On appeal, U.S. District Judge Shira Scheindlin overturned the bankruptcy court and rejected its analysis (“Enron II”).[11]  The district court concluded that disallowance and equitable subordination were “personal disabilities” that attached to the claimant rather than to the claim itself.  Therefore, whether a disability traveled with a claim turned on whether the transfer was a “sale” or an “assignment.”  The district court held that disabilities would only travel with an “assignment” whereas a “sale” would permit the purchaser to take the claim free of any disability.[12]  However, the district court noted that this analysis would not apply to bad faith claims purchasers and that purchasers with actual knowledge of the seller’s receipt of an avoidable transfer may still be subject to equitable subordination.[13]  The Enron II decision has been roundly criticized, including by the KB Toys court.[14]

In re KB Toys, Inc.[15]

Several years post-Enron II, the Third Circuit analyzed a similar question when it considered whether trade claims, purchased post-petition by third parties, remained subject to § 502(d) disallowance.  The purchased trade claims were originally subject to disallowance as avoidable preferences paid by the debtors within 90 days of the bankruptcy filing.  The bankruptcy court, district court, and appellate court in KB Toys all rejected the analysis in Enron II and followed the reasoning in Enron I.

Specifically, the Third Circuit held that claims that are disallowable under § 502(d) must be disallowed no matter who holds them, unless and until the preferential payment has been returned to the estate.[16]  The Third Circuit noted that holding otherwise would negatively impact creditors by limiting the amount of money returned to the estate and by forcing the estate to pay on a claim that would otherwise have been disallowed.  The Third Circuit reasoned that allowing this type of “claim washing” undercut the aims of § 502(d).[17]  In addition, the Third Circuit rejected the claims purchasers’ “good faith” defense because claims purchasers do not purchase property of the estate, but rather claims against the estate.[18]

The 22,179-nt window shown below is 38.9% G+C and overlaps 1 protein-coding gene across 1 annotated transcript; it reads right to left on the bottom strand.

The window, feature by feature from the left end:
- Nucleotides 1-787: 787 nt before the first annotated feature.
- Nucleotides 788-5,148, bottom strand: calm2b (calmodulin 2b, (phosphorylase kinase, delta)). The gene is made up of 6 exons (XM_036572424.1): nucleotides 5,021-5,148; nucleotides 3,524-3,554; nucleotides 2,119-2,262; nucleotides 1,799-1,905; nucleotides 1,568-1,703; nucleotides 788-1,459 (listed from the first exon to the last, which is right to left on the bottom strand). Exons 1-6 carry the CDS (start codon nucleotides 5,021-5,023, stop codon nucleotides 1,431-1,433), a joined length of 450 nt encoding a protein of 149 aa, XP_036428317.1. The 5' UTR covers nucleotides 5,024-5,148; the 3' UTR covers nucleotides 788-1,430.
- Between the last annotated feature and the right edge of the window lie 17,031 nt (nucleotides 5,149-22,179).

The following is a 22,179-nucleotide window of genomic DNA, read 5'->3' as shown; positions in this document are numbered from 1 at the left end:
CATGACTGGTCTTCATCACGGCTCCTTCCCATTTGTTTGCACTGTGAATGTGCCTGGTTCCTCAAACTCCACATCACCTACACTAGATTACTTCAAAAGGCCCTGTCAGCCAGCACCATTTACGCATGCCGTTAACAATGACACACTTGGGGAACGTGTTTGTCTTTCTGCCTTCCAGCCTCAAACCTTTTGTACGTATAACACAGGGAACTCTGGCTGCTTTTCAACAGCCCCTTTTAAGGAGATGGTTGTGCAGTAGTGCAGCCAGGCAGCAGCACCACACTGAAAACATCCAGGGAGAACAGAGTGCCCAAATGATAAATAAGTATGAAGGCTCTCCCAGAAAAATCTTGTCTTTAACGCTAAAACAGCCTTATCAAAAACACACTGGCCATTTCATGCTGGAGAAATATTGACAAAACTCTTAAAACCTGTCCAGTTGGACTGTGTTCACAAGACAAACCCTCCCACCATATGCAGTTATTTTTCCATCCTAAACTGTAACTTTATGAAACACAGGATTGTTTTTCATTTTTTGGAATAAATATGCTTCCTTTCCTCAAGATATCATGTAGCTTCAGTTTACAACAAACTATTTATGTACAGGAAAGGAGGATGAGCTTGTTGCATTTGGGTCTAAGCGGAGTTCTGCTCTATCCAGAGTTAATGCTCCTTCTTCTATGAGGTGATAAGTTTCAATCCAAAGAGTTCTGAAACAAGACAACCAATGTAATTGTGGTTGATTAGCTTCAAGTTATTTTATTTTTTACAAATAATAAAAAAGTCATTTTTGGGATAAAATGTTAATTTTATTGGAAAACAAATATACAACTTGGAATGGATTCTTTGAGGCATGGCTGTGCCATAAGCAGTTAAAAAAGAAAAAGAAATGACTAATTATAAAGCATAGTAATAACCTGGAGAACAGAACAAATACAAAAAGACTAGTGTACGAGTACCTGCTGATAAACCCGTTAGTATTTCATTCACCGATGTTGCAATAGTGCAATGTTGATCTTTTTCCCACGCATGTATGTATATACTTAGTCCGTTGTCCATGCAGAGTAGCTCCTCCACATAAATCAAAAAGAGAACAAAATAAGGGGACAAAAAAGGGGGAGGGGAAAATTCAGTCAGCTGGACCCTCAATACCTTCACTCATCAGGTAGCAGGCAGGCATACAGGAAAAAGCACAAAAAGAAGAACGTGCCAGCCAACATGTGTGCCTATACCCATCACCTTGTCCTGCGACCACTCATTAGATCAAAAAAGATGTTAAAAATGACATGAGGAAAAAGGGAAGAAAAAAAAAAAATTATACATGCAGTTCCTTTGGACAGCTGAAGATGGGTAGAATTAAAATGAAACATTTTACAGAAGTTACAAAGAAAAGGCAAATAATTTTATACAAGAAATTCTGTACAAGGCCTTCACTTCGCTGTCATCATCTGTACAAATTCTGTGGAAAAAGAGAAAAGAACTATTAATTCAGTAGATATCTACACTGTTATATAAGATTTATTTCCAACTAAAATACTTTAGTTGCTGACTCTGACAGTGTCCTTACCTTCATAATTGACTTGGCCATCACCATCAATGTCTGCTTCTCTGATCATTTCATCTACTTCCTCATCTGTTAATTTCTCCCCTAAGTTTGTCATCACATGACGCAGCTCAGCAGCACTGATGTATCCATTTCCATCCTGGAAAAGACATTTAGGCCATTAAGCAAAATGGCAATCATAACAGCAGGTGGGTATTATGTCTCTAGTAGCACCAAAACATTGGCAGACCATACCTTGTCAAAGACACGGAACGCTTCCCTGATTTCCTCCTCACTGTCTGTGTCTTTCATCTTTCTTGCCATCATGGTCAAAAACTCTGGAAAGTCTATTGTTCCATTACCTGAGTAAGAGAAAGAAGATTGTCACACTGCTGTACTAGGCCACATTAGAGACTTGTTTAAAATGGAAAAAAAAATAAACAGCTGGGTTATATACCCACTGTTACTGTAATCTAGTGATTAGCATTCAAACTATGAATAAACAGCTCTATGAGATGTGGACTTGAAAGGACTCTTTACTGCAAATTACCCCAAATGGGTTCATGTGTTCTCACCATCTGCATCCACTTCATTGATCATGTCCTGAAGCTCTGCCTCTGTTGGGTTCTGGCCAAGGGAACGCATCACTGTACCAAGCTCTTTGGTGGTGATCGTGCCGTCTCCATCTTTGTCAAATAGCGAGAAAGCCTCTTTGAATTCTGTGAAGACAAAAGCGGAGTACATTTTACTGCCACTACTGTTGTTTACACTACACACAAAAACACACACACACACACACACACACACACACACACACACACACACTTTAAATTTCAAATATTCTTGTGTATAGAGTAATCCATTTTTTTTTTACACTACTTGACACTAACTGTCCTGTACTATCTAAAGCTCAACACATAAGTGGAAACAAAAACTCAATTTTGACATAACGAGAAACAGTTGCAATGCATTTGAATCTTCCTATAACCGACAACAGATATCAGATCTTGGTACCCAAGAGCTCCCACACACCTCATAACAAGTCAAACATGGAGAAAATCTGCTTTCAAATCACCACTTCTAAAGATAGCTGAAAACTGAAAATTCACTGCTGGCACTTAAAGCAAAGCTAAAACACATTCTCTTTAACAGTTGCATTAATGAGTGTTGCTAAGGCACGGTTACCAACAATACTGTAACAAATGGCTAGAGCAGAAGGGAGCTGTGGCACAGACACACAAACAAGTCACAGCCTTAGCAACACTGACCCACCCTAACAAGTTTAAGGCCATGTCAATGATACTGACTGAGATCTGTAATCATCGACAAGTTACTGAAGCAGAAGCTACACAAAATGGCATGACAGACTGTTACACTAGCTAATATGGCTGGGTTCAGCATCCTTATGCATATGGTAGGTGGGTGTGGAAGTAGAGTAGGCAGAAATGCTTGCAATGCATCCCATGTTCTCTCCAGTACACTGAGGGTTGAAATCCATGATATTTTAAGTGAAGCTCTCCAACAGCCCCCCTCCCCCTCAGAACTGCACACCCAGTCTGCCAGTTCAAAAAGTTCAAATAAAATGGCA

In re Firestar Diamond, Inc.

In Firestar, the Trustee argued that, consistent with the reasoning of KB Toys, the claims should be disallowed because the Banks were “stepping into the shoes” of wrongdoers (the so-called “Shadow Entities”) and, therefore, the claims were subject to any defenses available to Firestar against the Shadow Entities.[19]  Further, because the Shadow Entities were participants in the fraud, the Trustee argued it would be inequitable to force Firestar’s creditors to effectively pay claims against the Shadow Entities.  The Trustee also argued that the claims should be disallowed because the transactions between the Shadow Entities and the Banks were not sales and, therefore, the Enron II analysis did not apply.[20]  Finally, the Trustee argued that the Court should reject the Enron II analysis and hold that disabilities travel with a claim.  Echoing the Third Circuit, the Trustee stated that doing so would solve the “problematic” assignment/sale distinction set forth in Enron II and support the purposes of § 502(d).[21] 

The Banks, on the other hand, argued that § 502(d) disallowance did not apply.  Relying on Enron II, the Banks stated that § 502(d) disallowance is a personal disability that does not necessarily travel with a claim.[22]  The Banks urged the Court to look to the nature of the pledge agreements to determine the applicability of § 502(d) defenses rather than assuming that the defenses travel with the claims.  Further, the Banks contended that § 502(d) was not applicable to good faith transferees because it would be “punitive” in nature.[23]  Finally, the Banks argued that if the massive fraud alleged by the Trustee proved to be true then, as innocent victims of the fraud, it would be inequitable to disallow their claims.[24] 

The Opinion

Jude Lane rejected the Banks’ arguments and disallowed their claims.[25]  The Court first discussed the analysis of Enron II before stating that it found “more persuasive the analysis of courts that reached the opposite result.”[26]  The Court agreed with the Third Circuit that § 502(d) focuses on claimsnot claimantsand therefore disallowable claims must be disallowed no matter who holds them.  The Court also echoed the Third Circuit’s concern that an alternate holding would contravene the purpose of § 502(d) by allowing an original claimant to “wash” a claim of disabilities and sell it in order to get a (discounted) value for it, while the transferee took the property free and clear of the disability.  In addition, the Court was persuaded by the Third Circuit’s evaluation of Enron II’s assignment/sale distinction as “problematic.”[27]  The Court also rejected the Banks’ equitable argument that it should allow the Banks’ claims because they were innocent victims of the Debtors’ fraud.[28]